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Liver transplantation is now the accepted standard of care for the management of irreversible end-stage liver disease in children. Since the first successful liver transplant by Starzl in 1966, continuous improvements in patient selection, surgical technique and postoperative care, as well as advances in organ preservation and immunosuppression management have resulted in improved graft and patient survival. Earlier referral for transplantation, and advances in the clinical management of rejection, infection, and biliary and vascular complications have also contributed to improved outcomes.


Each year, approximately 600 children have received a liver transplant in the United States.1 Of these, 15% have been living donor liver transplants. In 2007, approximately 400 children were waiting for a liver transplant on the United Network for Organ Sharing (UNOS) national waiting list. The risk of death while waiting for a transplant is related to age. Young children less than 1 year old have the highest death rate of all waiting list candidates, adult or pediatric, nearly 6 times the death rate for older children and adults.


Indications for liver transplantation are listed in Table 130-1. Liver transplantation is indicated for life threatening failure of liver function due to either chronic liver conditions or acute hepatic necrosis. End-stage liver disease because of cholestatic liver disease represents the reason that the majority of children are referred for liver transplantation. Of these, biliary atresia is the most common single diagnosis, accounting for approximately 45% of all children undergoing liver transplant.2 Other common indications include metabolic liver diseases, acute liver failure, hepatic malignancy, and chronic hepatitis.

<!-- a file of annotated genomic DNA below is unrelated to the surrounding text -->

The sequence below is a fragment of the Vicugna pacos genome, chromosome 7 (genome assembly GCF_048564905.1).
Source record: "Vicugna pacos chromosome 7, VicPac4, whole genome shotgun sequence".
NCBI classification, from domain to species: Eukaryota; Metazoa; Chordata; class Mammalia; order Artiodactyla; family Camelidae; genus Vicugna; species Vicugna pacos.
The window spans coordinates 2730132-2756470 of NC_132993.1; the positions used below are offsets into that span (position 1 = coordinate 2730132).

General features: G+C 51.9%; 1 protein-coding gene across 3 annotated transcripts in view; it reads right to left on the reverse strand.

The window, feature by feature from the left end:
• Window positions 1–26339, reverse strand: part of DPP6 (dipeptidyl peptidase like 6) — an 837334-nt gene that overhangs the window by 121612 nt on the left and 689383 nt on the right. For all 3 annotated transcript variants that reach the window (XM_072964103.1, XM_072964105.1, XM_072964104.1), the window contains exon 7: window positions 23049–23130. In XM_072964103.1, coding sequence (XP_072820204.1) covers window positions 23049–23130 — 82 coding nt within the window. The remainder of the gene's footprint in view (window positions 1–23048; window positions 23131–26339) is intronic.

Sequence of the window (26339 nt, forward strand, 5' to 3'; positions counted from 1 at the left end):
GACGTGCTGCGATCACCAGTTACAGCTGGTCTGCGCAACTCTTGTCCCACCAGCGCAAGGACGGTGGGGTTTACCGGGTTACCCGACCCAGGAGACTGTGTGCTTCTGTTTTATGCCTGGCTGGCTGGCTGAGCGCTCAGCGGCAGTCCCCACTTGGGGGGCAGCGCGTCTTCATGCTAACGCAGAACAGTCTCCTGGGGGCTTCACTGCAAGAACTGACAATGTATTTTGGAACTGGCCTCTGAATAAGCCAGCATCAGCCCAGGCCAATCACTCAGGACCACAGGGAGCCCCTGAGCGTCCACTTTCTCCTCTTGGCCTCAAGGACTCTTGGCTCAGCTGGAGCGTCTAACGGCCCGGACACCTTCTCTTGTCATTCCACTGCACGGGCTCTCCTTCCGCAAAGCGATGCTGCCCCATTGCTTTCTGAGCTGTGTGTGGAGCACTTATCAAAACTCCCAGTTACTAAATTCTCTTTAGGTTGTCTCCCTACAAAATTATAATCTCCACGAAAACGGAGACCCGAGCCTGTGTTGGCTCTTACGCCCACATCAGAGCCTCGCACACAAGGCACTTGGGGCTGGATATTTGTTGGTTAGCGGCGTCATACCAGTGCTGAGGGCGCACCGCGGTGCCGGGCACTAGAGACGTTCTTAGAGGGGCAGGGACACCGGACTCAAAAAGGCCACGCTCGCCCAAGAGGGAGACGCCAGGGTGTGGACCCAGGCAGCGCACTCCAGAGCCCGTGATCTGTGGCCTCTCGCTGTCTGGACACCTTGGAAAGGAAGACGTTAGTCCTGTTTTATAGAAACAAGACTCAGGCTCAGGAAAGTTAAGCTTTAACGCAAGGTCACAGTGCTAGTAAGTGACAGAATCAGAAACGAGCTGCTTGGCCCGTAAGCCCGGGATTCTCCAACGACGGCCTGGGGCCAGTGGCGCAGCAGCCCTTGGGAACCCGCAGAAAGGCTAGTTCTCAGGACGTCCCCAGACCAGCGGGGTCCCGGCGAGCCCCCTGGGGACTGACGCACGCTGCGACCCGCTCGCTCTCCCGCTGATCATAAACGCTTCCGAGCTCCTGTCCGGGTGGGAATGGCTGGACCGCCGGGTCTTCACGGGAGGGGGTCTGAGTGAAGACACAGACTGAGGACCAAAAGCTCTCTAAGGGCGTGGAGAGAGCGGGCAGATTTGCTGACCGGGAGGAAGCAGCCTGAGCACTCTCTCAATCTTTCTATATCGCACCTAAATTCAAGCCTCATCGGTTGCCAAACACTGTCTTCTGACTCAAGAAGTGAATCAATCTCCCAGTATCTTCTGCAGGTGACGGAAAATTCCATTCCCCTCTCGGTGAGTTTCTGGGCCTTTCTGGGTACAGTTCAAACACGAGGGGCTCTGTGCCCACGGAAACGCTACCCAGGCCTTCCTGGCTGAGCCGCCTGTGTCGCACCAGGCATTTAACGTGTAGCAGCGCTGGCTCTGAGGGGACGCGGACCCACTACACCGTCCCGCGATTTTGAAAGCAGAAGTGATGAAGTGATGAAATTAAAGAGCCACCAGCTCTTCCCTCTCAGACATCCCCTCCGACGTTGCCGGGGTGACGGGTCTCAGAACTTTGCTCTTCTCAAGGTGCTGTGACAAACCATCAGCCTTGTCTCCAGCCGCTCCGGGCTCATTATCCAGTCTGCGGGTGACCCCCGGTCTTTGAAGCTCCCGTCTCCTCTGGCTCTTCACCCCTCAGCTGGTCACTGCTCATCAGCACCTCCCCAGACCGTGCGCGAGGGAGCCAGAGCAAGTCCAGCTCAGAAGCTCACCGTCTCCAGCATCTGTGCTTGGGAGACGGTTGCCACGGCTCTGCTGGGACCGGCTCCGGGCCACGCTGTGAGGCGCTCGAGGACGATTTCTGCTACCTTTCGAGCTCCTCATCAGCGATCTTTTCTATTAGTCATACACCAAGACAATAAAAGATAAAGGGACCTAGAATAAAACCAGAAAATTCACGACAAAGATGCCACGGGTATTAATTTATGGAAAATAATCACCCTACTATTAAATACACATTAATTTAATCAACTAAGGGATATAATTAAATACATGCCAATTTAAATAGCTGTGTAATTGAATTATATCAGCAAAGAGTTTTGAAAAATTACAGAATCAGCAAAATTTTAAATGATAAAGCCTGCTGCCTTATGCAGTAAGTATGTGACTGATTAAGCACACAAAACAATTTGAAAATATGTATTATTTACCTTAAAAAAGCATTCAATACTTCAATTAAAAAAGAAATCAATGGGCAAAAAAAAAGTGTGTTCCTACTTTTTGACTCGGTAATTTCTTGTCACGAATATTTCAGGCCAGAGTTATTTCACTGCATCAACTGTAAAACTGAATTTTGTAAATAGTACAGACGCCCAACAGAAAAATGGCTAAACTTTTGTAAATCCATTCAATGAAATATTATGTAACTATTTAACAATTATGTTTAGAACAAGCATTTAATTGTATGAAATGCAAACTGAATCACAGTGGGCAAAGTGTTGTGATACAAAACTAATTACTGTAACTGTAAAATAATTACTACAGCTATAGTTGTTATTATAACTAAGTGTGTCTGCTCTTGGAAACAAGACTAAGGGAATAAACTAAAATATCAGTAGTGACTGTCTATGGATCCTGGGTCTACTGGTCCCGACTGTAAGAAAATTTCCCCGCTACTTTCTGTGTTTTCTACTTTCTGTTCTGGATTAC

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Table 130-1. Indications for Liver Transplantation

Children with advanced liver disease may develop cirrhosis and present clinically with decreased synthetic liver function, evidenced by jaundice, hypoalbuminemia, coagulopathy, or poor growth. Coagulopathy may be exacerbated by associated vitamin K deficiency because of poor intestinal absorption of fat-soluble vitamins. Hepatic cirrhosis is often associated with portal hypertension, presenting clinically with hepatosplenomegaly, ascites, increased risk for variceal hemorrhage, and encephalopathy. Acute hepatic necrosis typically presents within 8 weeks of a gastrointestinal illness, associated with jaundice, fever, and ...

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